By November 18, 2012 1 Comments Read More →

The Audacity…

People who have been close to me through my podcasting, conference organizing and research work are often stunned by how I manage to connect with people. It’s become a long-running joke that I’ve managed to, for example, get Stewart Copeland to be an interview guest of my podcast, Shelagh Rogers to keynote the first edition of PAB (a conference I used to co-organize) and — on 24 hours notice mind you — secure Savuka alumn Derek DeBeer to speak at CreatorCamp this evening.

The secret is I just ask. I give people the opportunity to say ‘yes.’ In my mind, there’s no real magic to it. And I rather enjoy the story it’s become.

So last night, while riding the high of confirming Derek’s participation in CreatorCamp (after all, he’s also shared the stage with Bruce Springsteen, Peter Gabriel, Sting, Tracy Chapman and Robert Palmer), I mocked up a self-effacing joke. I made a faux (and VERY cheesy) book cover which plays on Barack Obama’s “The Audacity of Hope”, calling my version “The Audacity to Ask”, and adapting the subtitle of Obama’s book to “Thoughts on giving people the opportunity to say yes.”

Of course I think the big joke is this subject would probably make for a boring 300-page read and the image gives away the entire ‘secret.’

Pleased with how I was making fun of myself before my inner circle did it for me, I posted the image to Facebook with the preamble “I just received draft artwork for the cover of my first book. I’m open to feedback if you have any.”

I was expecting most people who saw the image would get the joke.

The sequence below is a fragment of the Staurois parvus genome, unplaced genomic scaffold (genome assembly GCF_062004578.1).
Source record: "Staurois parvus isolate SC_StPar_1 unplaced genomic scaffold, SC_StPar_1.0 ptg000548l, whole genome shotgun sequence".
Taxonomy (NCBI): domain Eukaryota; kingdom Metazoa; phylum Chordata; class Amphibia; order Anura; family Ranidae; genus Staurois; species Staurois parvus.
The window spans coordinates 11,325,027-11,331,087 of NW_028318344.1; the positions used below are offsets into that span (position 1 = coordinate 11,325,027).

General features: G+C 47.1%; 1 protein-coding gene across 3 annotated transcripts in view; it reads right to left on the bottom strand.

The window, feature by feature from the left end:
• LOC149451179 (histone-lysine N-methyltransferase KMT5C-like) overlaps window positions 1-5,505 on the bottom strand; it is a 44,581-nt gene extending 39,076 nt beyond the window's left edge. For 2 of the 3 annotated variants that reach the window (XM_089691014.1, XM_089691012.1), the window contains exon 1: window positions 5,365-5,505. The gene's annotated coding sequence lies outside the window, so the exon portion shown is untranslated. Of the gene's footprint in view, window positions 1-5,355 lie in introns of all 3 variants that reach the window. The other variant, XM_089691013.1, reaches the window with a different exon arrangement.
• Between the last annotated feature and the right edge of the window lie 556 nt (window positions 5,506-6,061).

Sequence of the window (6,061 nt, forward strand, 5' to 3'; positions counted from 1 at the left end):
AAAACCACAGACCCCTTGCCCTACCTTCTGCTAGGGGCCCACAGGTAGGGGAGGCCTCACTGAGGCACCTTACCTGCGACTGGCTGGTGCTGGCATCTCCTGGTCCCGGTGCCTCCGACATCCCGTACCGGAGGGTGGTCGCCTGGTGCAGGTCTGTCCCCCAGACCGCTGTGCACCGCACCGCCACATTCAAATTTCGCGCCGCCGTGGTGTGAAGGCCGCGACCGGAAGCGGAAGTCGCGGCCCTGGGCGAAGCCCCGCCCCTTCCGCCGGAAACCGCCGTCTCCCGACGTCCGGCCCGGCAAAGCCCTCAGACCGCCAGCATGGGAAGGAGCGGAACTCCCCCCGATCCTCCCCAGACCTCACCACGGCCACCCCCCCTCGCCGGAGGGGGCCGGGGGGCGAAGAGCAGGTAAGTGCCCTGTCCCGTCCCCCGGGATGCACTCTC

That’s not what happened. I received three types of responses.

Most people were thrilled for me that I was about to become a published author. These folks offered congratulations and requested autographed copies of the book. Many told me they like the artwork as is.

A small group either got the joke or made a quick quip about my appearance — which is more or less what I was hoping for.

A few people contacted me out-of-band to offer constructive feedback reassuring me they weren’t out to offend me and that the people who were liking the design (with all due respect) were being polite. These folks dissected the font, font sizes, 90s-style portrait and the layout of the cover. One friend who works in design was so concerned at how inept my publishing company is as to notify me he was at that moment fixing some design mock ups. He also offered to Photoshop out my tie.

The side effect is many people, duped or not, have suggested I should write a book. Okay. Maybe with that kind of support even after learning about the joke, I should.

Thank you *everyone* for your kind words. I feel badly for duping you.

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About the Author:

Mark Blevis is a digital public affairs strategist and President of FullDuplex.ca, an integrated digital communications, public affairs and research company. His work focuses on the role of digital tools and culture on issues and reputation management. He also leads research into how Canadian opinions are shaped through online content and interactions.
  • http://twitter.com/todmaffin Tod Maffin

    Hahah – great dupe! It totally fooled me.

    That said, I think this would make a great book. Hell, some guy wrote a best-seller about checklists!